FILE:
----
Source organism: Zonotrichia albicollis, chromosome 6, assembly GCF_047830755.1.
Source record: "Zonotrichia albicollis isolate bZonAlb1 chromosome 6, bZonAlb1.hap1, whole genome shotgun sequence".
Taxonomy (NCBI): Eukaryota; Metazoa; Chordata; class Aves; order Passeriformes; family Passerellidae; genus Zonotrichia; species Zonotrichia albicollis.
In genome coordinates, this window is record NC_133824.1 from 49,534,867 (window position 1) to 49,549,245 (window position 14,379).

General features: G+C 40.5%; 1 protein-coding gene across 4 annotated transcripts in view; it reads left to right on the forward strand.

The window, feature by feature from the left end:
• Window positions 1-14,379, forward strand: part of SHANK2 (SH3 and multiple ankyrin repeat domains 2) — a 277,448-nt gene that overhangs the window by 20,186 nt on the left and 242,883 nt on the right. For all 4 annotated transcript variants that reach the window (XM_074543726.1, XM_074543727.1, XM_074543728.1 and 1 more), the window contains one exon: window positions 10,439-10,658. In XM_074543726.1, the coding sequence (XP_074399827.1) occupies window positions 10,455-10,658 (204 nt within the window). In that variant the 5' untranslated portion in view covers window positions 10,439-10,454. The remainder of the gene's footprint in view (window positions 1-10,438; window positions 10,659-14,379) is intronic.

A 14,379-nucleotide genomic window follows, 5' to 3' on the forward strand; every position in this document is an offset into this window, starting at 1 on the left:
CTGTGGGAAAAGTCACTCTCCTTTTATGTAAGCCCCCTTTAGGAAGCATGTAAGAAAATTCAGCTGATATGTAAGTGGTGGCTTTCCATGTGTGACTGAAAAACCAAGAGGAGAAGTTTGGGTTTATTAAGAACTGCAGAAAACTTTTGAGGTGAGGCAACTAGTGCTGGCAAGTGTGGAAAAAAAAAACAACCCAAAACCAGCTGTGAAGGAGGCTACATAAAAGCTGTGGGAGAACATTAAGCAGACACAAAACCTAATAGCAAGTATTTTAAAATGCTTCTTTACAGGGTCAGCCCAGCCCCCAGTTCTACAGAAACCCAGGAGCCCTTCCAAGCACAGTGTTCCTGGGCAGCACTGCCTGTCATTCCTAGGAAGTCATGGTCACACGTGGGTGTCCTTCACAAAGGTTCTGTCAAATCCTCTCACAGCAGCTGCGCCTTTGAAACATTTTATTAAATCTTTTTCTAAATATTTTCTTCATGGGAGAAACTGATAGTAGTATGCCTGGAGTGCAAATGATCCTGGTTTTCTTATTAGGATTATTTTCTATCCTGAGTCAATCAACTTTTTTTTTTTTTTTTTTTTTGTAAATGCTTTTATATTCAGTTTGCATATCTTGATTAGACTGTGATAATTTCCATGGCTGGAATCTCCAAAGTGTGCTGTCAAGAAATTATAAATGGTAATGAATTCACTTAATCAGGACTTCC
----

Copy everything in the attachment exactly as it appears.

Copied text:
Source organism: Zonotrichia albicollis, chromosome 6, assembly GCF_047830755.1.
Source record: "Zonotrichia albicollis isolate bZonAlb1 chromosome 6, bZonAlb1.hap1, whole genome shotgun sequence".
Taxonomy (NCBI): Eukaryota; Metazoa; Chordata; class Aves; order Passeriformes; family Passerellidae; genus Zonotrichia; species Zonotrichia albicollis.
In genome coordinates, this window is record NC_133824.1 from 49,534,867 (window position 1) to 49,549,245 (window position 14,379).

General features: G+C 40.5%; 1 protein-coding gene across 4 annotated transcripts in view; it reads left to right on the forward strand.

The window, feature by feature from the left end:
• Window positions 1-14,379, forward strand: part of SHANK2 (SH3 and multiple ankyrin repeat domains 2) — a 277,448-nt gene that overhangs the window by 20,186 nt on the left and 242,883 nt on the right. For all 4 annotated transcript variants that reach the window (XM_074543726.1, XM_074543727.1, XM_074543728.1 and 1 more), the window contains one exon: window positions 10,439-10,658. In XM_074543726.1, the coding sequence (XP_074399827.1) occupies window positions 10,455-10,658 (204 nt within the window). In that variant the 5' untranslated portion in view covers window positions 10,439-10,454. The remainder of the gene's footprint in view (window positions 1-10,438; window positions 10,659-14,379) is intronic.

A 14,379-nucleotide genomic window follows, 5' to 3' on the forward strand; every position in this document is an offset into this window, starting at 1 on the left:
CTGTGGGAAAAGTCACTCTCCTTTTATGTAAGCCCCCTTTAGGAAGCATGTAAGAAAATTCAGCTGATATGTAAGTGGTGGCTTTCCATGTGTGACTGAAAAACCAAGAGGAGAAGTTTGGGTTTATTAAGAACTGCAGAAAACTTTTGAGGTGAGGCAACTAGTGCTGGCAAGTGTGGAAAAAAAAAACAACCCAAAACCAGCTGTGAAGGAGGCTACATAAAAGCTGTGGGAGAACATTAAGCAGACACAAAACCTAATAGCAAGTATTTTAAAATGCTTCTTTACAGGGTCAGCCCAGCCCCCAGTTCTACAGAAACCCAGGAGCCCTTCCAAGCACAGTGTTCCTGGGCAGCACTGCCTGTCATTCCTAGGAAGTCATGGTCACACGTGGGTGTCCTTCACAAAGGTTCTGTCAAATCCTCTCACAGCAGCTGCGCCTTTGAAACATTTTATTAAATCTTTTTCTAAATATTTTCTTCATGGGAGAAACTGATAGTAGTATGCCTGGAGTGCAAATGATCCTGGTTTTCTTATTAGGATTATTTTCTATCCTGAGTCAATCAACTTTTTTTTTTTTTTTTTTTTTGTAAATGCTTTTATATTCAGTTTGCATATCTTGATTAGACTGTGATAATTTCCATGGCTGGAATCTCCAAAGTGTGCTGTCAAGAAATTATAAATGGTAATGAATTCACTTAATCAGGACTTCC